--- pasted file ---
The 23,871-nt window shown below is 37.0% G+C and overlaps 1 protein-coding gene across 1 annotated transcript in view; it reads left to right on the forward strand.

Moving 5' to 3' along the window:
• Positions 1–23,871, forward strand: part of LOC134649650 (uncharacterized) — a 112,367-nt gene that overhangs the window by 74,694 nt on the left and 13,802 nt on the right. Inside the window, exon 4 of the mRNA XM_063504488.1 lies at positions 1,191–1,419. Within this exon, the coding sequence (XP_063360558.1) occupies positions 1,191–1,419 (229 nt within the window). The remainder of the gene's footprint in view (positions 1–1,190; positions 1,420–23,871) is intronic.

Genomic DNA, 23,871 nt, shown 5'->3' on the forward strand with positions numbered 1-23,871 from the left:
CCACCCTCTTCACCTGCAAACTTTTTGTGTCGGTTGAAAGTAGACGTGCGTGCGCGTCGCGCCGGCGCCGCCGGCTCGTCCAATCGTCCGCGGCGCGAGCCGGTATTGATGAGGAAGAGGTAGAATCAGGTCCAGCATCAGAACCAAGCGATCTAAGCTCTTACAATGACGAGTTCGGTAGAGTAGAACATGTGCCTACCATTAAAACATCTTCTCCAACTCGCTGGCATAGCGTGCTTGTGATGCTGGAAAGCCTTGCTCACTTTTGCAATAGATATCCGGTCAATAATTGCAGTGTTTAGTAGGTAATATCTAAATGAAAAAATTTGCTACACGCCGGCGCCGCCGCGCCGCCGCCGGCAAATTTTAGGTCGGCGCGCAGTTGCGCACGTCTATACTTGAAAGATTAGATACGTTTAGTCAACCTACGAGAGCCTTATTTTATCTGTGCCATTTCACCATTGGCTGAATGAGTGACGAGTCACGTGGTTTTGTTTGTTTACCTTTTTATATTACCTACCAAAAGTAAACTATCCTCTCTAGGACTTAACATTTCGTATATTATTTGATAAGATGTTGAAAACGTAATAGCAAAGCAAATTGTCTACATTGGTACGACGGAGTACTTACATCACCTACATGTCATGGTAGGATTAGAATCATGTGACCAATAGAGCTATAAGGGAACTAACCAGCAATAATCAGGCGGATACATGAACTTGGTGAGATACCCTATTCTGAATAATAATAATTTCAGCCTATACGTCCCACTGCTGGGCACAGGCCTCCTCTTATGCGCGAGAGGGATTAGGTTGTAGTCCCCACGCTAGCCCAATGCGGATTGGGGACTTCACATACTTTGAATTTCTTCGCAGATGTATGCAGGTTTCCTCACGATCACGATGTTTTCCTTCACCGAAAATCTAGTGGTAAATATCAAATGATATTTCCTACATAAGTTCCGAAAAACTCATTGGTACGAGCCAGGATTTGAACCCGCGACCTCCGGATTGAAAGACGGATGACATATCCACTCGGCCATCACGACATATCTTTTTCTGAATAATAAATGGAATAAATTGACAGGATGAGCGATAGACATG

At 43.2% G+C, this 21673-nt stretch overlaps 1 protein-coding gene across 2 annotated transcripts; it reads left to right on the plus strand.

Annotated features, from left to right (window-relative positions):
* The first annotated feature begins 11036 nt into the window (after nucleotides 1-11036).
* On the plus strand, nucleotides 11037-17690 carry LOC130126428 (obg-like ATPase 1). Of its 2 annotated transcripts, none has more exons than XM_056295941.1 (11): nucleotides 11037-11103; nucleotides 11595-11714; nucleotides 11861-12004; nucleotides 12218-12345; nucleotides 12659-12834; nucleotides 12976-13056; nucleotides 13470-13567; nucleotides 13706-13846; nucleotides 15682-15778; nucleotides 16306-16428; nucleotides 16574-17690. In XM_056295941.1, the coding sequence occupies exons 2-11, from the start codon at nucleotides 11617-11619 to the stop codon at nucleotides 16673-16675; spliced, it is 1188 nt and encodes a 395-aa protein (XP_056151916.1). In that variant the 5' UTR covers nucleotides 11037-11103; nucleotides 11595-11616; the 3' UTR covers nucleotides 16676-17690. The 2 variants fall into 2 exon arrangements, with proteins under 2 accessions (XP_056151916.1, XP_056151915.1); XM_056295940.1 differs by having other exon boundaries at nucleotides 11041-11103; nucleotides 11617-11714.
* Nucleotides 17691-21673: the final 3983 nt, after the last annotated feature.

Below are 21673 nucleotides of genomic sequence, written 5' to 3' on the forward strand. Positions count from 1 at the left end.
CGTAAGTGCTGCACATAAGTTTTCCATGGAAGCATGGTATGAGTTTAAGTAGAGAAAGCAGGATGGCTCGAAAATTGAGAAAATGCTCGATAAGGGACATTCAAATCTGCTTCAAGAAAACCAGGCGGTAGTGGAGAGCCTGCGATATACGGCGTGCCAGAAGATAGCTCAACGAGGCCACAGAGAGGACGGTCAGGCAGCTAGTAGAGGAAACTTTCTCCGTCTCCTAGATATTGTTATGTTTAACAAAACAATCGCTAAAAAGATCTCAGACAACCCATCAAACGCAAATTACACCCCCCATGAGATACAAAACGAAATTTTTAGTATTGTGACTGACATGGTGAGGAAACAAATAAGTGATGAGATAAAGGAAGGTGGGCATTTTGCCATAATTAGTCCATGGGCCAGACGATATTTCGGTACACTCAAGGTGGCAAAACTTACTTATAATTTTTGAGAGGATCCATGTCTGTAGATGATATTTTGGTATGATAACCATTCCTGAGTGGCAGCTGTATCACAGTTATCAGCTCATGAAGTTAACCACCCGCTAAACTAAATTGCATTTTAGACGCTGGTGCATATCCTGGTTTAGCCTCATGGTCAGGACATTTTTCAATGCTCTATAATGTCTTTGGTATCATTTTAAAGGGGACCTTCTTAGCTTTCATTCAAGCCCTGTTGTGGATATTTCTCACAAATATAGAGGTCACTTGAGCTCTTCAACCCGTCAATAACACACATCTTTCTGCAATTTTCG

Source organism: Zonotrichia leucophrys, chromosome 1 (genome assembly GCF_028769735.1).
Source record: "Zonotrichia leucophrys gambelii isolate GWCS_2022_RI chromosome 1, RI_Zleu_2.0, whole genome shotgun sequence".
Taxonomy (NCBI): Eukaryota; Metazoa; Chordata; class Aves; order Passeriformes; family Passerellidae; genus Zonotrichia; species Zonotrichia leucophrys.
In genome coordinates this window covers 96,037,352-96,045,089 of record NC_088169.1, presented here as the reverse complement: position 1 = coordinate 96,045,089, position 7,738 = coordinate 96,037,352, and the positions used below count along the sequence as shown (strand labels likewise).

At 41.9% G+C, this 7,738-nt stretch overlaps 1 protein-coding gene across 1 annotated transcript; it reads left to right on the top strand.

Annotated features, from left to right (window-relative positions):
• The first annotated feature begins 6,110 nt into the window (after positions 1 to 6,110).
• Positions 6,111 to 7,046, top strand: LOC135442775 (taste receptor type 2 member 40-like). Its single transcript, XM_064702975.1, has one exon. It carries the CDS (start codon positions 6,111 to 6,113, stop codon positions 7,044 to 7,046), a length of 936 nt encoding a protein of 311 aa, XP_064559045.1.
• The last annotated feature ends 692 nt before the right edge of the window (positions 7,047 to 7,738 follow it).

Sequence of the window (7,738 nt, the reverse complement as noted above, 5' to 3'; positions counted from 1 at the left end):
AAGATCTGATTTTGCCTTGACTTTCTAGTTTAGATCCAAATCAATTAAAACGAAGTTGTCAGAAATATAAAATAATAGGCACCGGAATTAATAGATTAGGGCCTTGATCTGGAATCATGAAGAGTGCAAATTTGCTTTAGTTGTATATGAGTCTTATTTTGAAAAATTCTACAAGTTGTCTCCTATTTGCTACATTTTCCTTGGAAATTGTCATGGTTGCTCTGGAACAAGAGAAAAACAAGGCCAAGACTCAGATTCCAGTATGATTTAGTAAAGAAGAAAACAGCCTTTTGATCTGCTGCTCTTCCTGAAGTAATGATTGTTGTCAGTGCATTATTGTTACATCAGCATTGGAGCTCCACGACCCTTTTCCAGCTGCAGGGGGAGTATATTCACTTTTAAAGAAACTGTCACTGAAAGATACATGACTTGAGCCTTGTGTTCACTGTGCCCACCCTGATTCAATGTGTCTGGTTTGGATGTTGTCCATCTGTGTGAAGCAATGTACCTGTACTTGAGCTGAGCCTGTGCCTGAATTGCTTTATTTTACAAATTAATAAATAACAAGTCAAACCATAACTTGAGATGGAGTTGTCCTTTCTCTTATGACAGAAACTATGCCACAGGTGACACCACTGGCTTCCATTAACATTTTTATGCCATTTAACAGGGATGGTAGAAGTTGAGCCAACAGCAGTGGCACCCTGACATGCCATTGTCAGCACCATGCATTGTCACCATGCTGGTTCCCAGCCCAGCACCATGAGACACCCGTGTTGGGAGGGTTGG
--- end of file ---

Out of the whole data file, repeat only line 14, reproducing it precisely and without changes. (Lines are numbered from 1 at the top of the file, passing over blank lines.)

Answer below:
Source record: "Zonotrichia leucophrys gambelii isolate GWCS_2022_RI chromosome 1, RI_Zleu_2.0, whole genome shotgun sequence".